With the fact most everyone it seems is going around talking on their phone headsets or speakers, not so crazy for us.
How does your writing—and published!– life compete with ‘the real world? (work, home, family, friends, etc…)
I’m a single mother, and my 12 year old daughter keeps me busy, with activities, homework – and all the things that keep a mother busy. Sometimes, trying to carve out writing time is challenging, but I know at some point, I’ll get it, and I try not to fret about it too much, because my daughter is my priority above all. I don’t write every day, but often, I’m writing in my head, or coming up with ideas, and taking down voice memos on my smart phone as things strike me. After a few days, all that creativity gets stored up and comes gushing out the next time I sit down to write.
Bonus question– what’s next for you? WIP? I am currently working on a paranormal romance. That’s out of my comfort zone, and that’s one of the reasons I wanted to do it. I wanted to do something totally different than what I had before, and keep challenging myself. At the same time, it’s a story that was begging to be told, and I followed my instinct on that.
What kind of snacks or motivations do you keep handy to keep you going? I adore cheese and crackers, and I always keep a really good quality hunk of cheddar on hand. That’s my savory. I’m not a chocaholic, but more of a cookie monster. I love a good cookie. That’s my sweet!
What is your idea of a perfect writing day? Get my daughter off to school, maybe stop by this fantastic local bakery and get a cheese Danish, come back home and have a second cup of coffee, and write new material for a few hours. I enjoy huddling by the furnace on a cold, rainy day, with a pen and paper, before I get to the laptop. It’s very satisfying, for it to be just me and my story – kind of like the boy in the movie, The Never Ending Story, who’s reading his book all alone, in the forgotten attic of his school.
The most satisfying thing for me as a writer is to have started with a blank page, and at the end of the day, to have written a few really good pages, that sometimes, took a turn I didn’t expect, and wound up being even better than my original idea.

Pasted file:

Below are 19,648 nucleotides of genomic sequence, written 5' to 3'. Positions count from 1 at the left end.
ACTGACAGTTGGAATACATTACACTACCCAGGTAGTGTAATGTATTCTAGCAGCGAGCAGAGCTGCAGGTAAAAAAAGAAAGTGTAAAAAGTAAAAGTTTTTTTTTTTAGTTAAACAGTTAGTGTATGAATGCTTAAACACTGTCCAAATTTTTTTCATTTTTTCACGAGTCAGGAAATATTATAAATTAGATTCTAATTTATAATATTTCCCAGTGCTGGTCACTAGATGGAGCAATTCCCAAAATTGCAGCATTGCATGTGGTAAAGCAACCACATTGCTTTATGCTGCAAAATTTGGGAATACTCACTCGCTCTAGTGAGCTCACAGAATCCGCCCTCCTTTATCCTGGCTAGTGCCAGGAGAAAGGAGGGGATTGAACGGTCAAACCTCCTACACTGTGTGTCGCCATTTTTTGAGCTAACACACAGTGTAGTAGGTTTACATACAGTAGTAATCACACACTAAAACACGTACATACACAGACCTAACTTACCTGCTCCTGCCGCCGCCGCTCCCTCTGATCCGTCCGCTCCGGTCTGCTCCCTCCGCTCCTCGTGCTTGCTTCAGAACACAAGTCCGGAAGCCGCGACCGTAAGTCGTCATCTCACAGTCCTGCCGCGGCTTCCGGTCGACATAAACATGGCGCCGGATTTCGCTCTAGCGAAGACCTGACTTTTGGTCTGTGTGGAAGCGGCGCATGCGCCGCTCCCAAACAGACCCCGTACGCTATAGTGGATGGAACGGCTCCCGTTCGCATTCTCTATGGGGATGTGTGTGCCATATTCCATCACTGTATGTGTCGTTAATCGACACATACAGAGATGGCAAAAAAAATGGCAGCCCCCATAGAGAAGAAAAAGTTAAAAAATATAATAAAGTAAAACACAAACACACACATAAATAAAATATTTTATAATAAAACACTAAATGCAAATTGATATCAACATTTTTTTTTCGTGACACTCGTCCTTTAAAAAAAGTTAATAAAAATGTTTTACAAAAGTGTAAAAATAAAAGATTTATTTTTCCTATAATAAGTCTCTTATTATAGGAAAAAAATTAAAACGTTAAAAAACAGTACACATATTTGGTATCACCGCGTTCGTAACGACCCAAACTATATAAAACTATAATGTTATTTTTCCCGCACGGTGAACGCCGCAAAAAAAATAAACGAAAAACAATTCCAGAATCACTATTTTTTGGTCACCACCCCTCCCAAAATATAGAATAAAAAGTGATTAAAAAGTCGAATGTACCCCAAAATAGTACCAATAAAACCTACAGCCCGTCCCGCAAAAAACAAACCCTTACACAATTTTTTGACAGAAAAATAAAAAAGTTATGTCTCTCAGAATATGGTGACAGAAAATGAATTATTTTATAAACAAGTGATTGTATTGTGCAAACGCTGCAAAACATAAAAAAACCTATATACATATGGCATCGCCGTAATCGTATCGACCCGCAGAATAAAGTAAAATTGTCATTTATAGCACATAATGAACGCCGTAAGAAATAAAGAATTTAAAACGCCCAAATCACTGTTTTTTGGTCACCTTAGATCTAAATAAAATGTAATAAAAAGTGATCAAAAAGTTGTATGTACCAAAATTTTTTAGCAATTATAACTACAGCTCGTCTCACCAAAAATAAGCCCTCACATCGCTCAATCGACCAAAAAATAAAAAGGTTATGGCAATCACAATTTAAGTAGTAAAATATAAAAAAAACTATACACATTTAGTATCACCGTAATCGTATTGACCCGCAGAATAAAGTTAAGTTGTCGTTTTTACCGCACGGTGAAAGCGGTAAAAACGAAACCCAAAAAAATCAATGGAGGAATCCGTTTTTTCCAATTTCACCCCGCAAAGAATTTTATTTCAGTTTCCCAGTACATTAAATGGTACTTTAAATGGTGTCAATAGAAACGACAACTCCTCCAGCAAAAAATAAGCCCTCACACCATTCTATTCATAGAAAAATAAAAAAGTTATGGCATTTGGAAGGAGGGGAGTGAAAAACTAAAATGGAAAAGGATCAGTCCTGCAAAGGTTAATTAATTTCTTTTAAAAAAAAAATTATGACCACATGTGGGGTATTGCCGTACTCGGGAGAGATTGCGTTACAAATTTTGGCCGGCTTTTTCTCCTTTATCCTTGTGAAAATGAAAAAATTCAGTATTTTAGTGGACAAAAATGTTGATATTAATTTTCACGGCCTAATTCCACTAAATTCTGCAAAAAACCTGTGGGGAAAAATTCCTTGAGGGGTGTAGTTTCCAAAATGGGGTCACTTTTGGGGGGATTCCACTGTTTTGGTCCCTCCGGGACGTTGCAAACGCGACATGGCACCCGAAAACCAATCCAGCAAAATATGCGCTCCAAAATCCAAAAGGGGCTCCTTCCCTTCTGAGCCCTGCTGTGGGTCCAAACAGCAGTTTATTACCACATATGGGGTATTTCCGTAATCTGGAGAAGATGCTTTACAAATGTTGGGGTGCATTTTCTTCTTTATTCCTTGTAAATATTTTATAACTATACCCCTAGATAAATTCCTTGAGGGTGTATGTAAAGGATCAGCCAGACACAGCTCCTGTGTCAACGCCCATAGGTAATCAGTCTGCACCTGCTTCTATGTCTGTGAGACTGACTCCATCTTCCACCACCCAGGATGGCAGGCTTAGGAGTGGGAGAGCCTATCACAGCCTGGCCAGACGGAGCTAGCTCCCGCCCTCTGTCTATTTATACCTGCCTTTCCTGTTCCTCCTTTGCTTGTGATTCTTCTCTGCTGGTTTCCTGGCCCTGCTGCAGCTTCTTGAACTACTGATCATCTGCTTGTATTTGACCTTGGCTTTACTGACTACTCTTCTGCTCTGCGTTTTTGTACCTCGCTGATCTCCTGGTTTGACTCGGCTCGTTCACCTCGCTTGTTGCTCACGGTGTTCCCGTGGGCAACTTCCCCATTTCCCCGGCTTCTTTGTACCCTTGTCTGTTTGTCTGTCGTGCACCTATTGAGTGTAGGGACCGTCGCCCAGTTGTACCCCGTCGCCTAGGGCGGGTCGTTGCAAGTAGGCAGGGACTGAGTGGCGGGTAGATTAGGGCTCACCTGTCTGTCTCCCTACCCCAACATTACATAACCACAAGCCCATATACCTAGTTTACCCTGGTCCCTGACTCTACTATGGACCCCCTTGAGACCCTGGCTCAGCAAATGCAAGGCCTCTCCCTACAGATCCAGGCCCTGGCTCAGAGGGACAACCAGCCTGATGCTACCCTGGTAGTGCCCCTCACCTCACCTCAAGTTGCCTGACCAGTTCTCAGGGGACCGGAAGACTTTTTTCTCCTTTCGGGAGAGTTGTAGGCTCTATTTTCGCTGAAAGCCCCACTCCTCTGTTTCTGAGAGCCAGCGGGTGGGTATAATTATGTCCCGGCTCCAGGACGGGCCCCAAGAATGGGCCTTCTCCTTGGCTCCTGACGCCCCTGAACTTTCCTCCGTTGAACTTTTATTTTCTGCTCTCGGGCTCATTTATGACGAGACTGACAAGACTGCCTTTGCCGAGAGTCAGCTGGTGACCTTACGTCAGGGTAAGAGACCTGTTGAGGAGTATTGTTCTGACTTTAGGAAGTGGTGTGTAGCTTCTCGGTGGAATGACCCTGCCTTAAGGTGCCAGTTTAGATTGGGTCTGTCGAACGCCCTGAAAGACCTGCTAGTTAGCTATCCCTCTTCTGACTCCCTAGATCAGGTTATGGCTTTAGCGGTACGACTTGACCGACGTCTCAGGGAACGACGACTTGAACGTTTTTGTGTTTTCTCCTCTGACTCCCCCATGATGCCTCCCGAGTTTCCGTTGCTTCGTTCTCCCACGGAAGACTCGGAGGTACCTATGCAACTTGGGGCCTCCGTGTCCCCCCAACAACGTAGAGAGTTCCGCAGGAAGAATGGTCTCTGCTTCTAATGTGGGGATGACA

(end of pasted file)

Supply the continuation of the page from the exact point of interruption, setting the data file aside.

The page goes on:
Yes, that is a satisfaction I think we live for. How do you handle the edit process? As you go, day by day or in chunks or some other method?
I like to let what I write one day steep for a bit, then come back to it the next day, or even days later. Often, I’ll see a way to arrange it I hadn’t thought of, or recognize a plot hole I hadn’t seen before. Then, I edit and word smith to my heart’s content. Often, when I’m editing, I find new connections, and ways of adding emotional depth, and that gives me ideas for upcoming scenes, and ways of fleshing out previous scenes.
What is the most important thing you’ve learned since you’ve become a published author?
Patience. After I sold my first book, I think I put a lot of pressure on myself to quickly follow up with a second. However, I found out that trying to force myself to write is counterproductive, and in general, just no fun. I’ve learned to have more patience with myself, and my creative process. Ideation, creation, sculpting a story is hard work, but I know it comes with time, and I put my faith in that.
Awesome. I appreciate your thorough answers. I am willing to guess lots of us writers see ourselves in some of your processes, methods and schedules. You can bet I’ll be checking out A MIGHTY GOOD MAN. Before you go, could you please toss us a quick teaser, just to whet our appetites?
Sure, how about this? ~~~~~~~
From the shadows behind the dumpster, a man emerged and limped toward her, clutching his side, his chest heaving, clouds of his breath hanging in the April air.
“Hide me!” he gasped.
“What the hell?” Heart pounding, Hank retreated a few steps and threw her cigarette to the ground. Blood, bruises, panic—all of it oozed from this man who’d materialized like smoke.
Rebecca, thank you for dropping in today. It’s been a great pleasure and I am sure A MIGHTY GOOD MAN is also a Mighty Good Read. I can’t wait to read more about Hank and Jack.